“I always felt let down by the ending”

The Servant was nominated for a host of awards and won three BAFTAs. Dirk Bogarde, James Fox, Sarah Miles, Wendy Craig, Joseph Losey and Harold Pinter were all nominated. Dirk Bogarde won Best Actor; James Fox won Most Promising Newcomer; Douglas Slocombe won Best Cinematography.

Harold Pinter won the Best Screenplay award from the New York Critics Circle and Best Dramatic Screenplay from the Writers Guild of Great Britain.

The film is ranked number 22 in the BFI’s list of Top 100 British films.

Sarah Miles asked the audience whether they understood the ending, as she never had, she said and had always felt “let down” by it. There is the suggestion of an orgy about to take place and a furious Susan kisses Barrett but then marches off and leaves them to it.

One of the women in that scene is wearing a black cocktail dress and a huge round feathery hat. Phillip Bergson said the film referenced European films at the time and the hat was a nod to Fellini.

“Why?” asked Sarah “Do women wear hats to orgies in Europe?”

Image above: Sarah Miles in the bar at Chiswick Cinema after the screening of The Servant; photograph Roger Green

“I’m rather proud of my ‘canon'”

Now 81, she is known also for her roles in Blowup (1966), Ryan’s Daughter (1970), The Hireling (1973), White Mischief (1987) and Hope and Glory (1987). She received an Academy Award nomination for Best Actress for her performance in Ryan’s Daughter.

“I’m rather proud of my ‘cannon'” she told the audience. Asked what was her favourite of her films, her answer was The Hireling (1973) from the novel by L.P. Hartley.

MIchael Billington said he thought The Servant had not dated, it was “utterly timeless”.

“It transcends the 1960s. It’s about power; who has the power.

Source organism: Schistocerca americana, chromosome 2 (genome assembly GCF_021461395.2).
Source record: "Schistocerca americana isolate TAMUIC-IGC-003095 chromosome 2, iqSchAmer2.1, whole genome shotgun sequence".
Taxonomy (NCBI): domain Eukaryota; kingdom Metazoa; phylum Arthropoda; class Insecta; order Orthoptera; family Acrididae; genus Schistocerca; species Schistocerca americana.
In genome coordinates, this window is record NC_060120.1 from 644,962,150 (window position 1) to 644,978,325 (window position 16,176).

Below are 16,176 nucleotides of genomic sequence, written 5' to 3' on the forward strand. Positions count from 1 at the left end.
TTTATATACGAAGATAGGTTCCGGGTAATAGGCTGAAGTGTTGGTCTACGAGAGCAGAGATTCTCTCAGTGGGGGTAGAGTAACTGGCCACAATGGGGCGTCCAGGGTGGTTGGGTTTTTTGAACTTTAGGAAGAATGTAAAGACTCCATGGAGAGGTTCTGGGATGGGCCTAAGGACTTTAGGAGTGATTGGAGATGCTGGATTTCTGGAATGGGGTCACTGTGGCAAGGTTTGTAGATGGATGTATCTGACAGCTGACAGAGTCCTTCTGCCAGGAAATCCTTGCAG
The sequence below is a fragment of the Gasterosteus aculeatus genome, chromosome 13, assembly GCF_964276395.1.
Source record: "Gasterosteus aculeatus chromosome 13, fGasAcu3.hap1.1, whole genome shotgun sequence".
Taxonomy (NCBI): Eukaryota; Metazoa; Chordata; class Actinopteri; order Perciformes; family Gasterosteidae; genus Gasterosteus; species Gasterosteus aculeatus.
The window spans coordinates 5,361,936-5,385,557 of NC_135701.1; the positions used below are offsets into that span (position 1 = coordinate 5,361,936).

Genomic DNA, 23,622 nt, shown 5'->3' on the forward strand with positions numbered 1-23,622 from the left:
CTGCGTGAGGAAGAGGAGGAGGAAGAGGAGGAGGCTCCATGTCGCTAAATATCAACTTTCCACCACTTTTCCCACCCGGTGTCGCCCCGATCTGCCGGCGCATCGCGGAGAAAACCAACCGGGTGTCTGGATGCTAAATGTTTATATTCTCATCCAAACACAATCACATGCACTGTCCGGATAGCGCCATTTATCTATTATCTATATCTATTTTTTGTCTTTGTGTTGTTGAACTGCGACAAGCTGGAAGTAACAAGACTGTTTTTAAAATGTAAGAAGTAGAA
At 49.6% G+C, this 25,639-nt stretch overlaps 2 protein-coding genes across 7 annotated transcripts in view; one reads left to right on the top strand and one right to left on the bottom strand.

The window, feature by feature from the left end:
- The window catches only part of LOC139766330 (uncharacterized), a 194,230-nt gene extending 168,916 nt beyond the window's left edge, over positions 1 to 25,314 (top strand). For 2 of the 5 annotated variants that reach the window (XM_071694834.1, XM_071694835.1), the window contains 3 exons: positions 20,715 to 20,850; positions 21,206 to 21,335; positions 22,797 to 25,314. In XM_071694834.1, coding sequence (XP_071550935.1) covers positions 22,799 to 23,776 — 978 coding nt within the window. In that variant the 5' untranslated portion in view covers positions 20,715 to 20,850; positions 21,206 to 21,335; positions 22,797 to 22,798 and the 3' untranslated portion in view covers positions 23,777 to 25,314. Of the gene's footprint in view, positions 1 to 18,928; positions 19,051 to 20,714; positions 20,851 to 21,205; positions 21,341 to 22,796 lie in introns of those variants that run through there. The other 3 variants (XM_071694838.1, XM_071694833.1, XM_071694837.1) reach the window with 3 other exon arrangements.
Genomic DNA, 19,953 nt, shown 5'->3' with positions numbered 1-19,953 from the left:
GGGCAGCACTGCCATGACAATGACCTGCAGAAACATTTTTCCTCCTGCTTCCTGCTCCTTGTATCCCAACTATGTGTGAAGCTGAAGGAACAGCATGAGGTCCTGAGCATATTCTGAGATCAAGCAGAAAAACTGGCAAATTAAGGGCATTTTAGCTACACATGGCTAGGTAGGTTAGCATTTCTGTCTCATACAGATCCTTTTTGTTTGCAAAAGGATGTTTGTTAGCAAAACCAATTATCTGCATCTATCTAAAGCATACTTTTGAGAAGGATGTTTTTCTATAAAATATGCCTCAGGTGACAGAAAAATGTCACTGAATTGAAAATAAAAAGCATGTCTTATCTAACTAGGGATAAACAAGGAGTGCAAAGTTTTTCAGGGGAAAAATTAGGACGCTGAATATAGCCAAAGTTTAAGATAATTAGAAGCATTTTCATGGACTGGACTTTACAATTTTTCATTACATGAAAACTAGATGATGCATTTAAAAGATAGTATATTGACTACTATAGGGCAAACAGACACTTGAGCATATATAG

“A lot of Harold’s scripts were about class and they are all about power.”

In the course of the film the power shifts from the upper class Tony, barking orders, to Hugo the servant. Robert Maugham, the author of the book on which the film is based, told the story as an allegory for the fear the upper class had for the lower classes, fearing a revolt after the Second World War.

Harold Pinter made it more about a power struggle, changing it quite a lot from the novel, Michael Billington told the audience. He was more interested in the degradation of the two men, while Losey was “fascinated by class”.

The house is also a character in the film, said Michael:

“Harold Pinter wrote a lot about houses. The staircase, the mirrors … James Fox is seen imprisoned behind the bars of the staircase.

Image above: Phillip Bergson, Sarah Miles and Michael Billington Q&A for The Servant; photograph Roger Green

Sarah Miles was kind enough to say she thought the Chiswick In Film festival would be a great success:

“I can tell,” she said.

Read more stories on The Chiswick Calendar

See also: Chiswick In Film: The Servant

See also: Chiswick In Film: Darling

See all the latest stories: Chiswick Calendar News & Features